Among the many tasks school leaders tackle, budgeting is right up at the top in terms of complexity and thanklessness.
So why would members of the community at Dr. Quintin Shepherd’s public school district be jumping into the process willingly? Because, as he explains in a new piece in School Administrator magazine’s October issue, crowdsourcing budget decisions generates goodwill and gives stakeholders a sense of ownership.
Shepherd’s article outlines why he decided to use participatory budgeting to help set priorities for spending federal COVID-19relief funds, often known by the acronym ESSER. He believes it is “a mechanism to (1) establish equitable funding structures around learning, (2) establish new quality assurance frameworks, (3) foster community ownership of learning,(4) support courageous leadership and policymaking, and (5) cultivate public will and understanding for transformation.”
A democratic approach to a complex problem
In his book “The Secret to Transformational Leadership,” Shepherd explains that complex problems always have more than one right answer—and more than one path to get to any answer because the information that goes into them is not privileged; it’s accessible to anyone.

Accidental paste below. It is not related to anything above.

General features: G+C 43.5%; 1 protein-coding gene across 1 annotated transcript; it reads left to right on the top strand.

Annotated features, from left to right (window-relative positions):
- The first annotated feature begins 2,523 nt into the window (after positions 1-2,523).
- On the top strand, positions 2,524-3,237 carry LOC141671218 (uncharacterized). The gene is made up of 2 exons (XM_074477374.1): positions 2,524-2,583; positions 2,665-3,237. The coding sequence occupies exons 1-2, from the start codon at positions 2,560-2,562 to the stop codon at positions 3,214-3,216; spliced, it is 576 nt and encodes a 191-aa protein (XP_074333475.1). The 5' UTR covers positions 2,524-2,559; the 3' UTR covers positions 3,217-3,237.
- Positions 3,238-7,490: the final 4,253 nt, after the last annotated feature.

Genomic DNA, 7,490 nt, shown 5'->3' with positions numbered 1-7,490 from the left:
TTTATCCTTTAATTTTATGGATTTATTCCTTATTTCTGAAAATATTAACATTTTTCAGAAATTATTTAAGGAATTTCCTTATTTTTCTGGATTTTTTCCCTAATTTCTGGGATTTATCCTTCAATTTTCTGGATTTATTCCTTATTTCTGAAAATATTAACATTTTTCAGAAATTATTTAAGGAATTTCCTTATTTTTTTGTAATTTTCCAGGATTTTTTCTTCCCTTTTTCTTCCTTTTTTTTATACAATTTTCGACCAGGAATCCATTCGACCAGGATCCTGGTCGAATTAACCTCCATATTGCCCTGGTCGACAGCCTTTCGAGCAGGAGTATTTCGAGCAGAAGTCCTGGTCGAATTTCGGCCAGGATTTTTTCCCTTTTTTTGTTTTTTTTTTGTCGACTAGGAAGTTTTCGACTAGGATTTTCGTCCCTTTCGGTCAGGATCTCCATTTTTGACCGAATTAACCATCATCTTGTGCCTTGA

Budget decisions about using ESSER funds toward the goals of improving student learning and closing achievement gaps meet the criteria for a complex decision. Undertaking the process with teachers, students, and community members can be a daunting prospect, but Shepherd’s article includes strategies for building rapport ahead of large-scale projects like this and also offers specific tools that make crowdsourcing easier.
Read the full piece in the free online edition of School Administrator or look for it in the print edition.